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The University of Southampton

Extraordinary molecular discovery provides ‘reality check’ for crystal engineering

Published: 23 April 2021
Complex structures
Complex structures form from the extraordinary self-assembly of fampridine hydrochloride.

An international team of researchers have explained how some of the most complicated crystal structures ever determined are derived from a simple organic salt.

The crystalline mystery, driven by a discovery at the University of Southampton’s National Crystallography Service , has been labelled a “reality check” in the quest to design materials with tunable chemical-physical properties.

Three generations of researchers in Southampton’s School of Chemistry collaborated with experts around the globe to unravel how a simple organic molecule could produce crystalline phases of extraordinary complexity. Their findings have been published in Nature .

Molecular self-assembly, the spontaneous association of single molecules into larger ordered structures, represents a key step in several natural processes, such as the formation of crystals, proteins, viruses or double-helical DNA.

Crystalline materials are formed through the periodic and highly symmetric self-assembly of molecules. These can be designed to contain different physical-chemical properties from this transformation based on their molecular arrangement and intermolecular interactions, triggering opportunities for industrial applications.

Dr Riccardo Montis first discovered the extremely complex crystalline structure from a chloride salt of the compound fampridine during his postgraduate research at Southampton. The crystal engineer returned to the mystery as a visiting researcher at Southampton for several years and in 2017 isolated a second complex structure based on a sub-hydrate.

“From this moment we realised that the previous structure was not just an unusual and unique case of a complex system, but probably only the tip of the iceberg,” Riccardo says.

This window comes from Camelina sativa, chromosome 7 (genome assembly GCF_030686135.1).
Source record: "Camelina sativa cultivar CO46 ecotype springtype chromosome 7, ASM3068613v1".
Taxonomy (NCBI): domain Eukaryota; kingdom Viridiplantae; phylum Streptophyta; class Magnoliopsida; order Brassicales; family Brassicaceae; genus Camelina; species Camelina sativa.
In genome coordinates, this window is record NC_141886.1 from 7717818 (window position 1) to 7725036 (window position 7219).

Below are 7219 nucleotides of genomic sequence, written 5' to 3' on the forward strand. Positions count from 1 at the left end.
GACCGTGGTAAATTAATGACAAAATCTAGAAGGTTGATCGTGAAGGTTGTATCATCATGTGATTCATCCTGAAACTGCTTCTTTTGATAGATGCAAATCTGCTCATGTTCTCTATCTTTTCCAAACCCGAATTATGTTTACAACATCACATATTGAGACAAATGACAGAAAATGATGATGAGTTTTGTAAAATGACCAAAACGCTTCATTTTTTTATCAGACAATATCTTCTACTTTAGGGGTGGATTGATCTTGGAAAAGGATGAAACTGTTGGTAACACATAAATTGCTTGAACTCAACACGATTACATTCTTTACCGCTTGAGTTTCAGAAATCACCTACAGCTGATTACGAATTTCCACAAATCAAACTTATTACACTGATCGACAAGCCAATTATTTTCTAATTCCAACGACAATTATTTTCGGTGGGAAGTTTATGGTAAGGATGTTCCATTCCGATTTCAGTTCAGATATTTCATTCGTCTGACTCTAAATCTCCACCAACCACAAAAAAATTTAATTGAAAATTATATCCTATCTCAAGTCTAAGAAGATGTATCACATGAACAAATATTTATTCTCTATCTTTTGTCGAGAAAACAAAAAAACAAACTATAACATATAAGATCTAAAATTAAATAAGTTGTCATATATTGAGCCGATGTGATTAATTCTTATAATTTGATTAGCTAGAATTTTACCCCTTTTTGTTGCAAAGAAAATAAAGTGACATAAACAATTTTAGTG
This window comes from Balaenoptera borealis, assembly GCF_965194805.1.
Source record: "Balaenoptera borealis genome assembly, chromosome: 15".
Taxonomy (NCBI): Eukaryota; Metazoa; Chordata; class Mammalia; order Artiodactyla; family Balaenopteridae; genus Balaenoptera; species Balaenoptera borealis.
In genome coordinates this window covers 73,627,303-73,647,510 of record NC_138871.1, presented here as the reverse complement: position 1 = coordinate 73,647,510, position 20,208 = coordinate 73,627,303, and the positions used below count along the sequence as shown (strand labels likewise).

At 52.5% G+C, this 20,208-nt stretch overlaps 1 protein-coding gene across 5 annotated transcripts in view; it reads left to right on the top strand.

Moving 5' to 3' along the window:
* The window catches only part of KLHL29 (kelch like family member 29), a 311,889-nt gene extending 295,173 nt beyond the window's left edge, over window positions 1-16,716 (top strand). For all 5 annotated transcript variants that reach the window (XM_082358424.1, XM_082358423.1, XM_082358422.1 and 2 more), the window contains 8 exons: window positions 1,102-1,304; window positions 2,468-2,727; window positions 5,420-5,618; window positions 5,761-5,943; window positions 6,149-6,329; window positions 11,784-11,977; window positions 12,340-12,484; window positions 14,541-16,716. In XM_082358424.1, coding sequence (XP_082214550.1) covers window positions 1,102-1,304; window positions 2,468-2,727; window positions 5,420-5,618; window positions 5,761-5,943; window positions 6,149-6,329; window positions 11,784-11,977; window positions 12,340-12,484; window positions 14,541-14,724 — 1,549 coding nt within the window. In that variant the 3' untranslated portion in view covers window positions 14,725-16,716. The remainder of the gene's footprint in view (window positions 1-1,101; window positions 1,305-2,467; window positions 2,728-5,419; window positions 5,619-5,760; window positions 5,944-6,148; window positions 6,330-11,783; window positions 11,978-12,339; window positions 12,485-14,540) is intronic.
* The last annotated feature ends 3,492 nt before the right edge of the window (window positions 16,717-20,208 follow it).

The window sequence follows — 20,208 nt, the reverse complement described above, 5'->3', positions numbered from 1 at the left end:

Riccardo’s investigation was supported by Professor Micheal Hursthouse , who remains an Emeritus Professor within Chemistry at Southampton, and NCS’s Dr Peter Horton . It included contributions from several members of the Characterisation and Analytics group , particularly Professor Simon Coles and Dr Terry Threlfall.

“These crystal structures represent two of the most complex crystal structures ever isolated for a simple organic molecule,” Simon says. “This discovery represents a reality check in the field of crystal engineering, contributing to the comprehension of the mechanisms of formation of crystals and opening perspectives for the design of new classes of materials with tunable chemical-physical properties.”

The researchers’ latest work has identified that the new crystalline phases might arise from an unusual molecular self-assembly in the liquid state, consisting of spherical aggregates of molecules.

“We are trying to isolate more complex phases of this salt while, at the same time, studying other systems potentially able to generate such complex self-assemblies,” Riccardo says. “We are also investigating the possibility to use the spherical self-assemblies observed in the liquid state as supramolecular building blocks to design new materials.

“This has definitely been a team effort across different generations of researchers. The elder generation provided so much enthusiasm and food for thought, while the younger members contributed with experimental support. There have been endless and fruitful discussions about the system at Southampton and the extension of the mystery around the world helped provide the last and most important pieces of the puzzle.”

Over the years several collaborations have been forged to investigate the solid-state of fampridinium chloride. The team engaged the Australian National University’s Professor Dave Rae, before approaching Professor Gerard Coquerel at the Université de Rouen Normandie and Dr Anais Lafontaine.

In 2016, the study evolved to investigate the self-assembly in solution. The research was advanced with liquid-state NMR and further characterisation in solid-state by Dr Luca Fusaro and Dr Nikolay Tumanov from Belgium’s University of Namur and cryo-EM experiments by Professor Andrea Falqui and Dr Rachid Sougrat at the King Abdullah University of Science and Technology (KAUST) in Saudi Arabia. These collaborations proved to be crucial in identifying the spherical assemblies in the liquid state.

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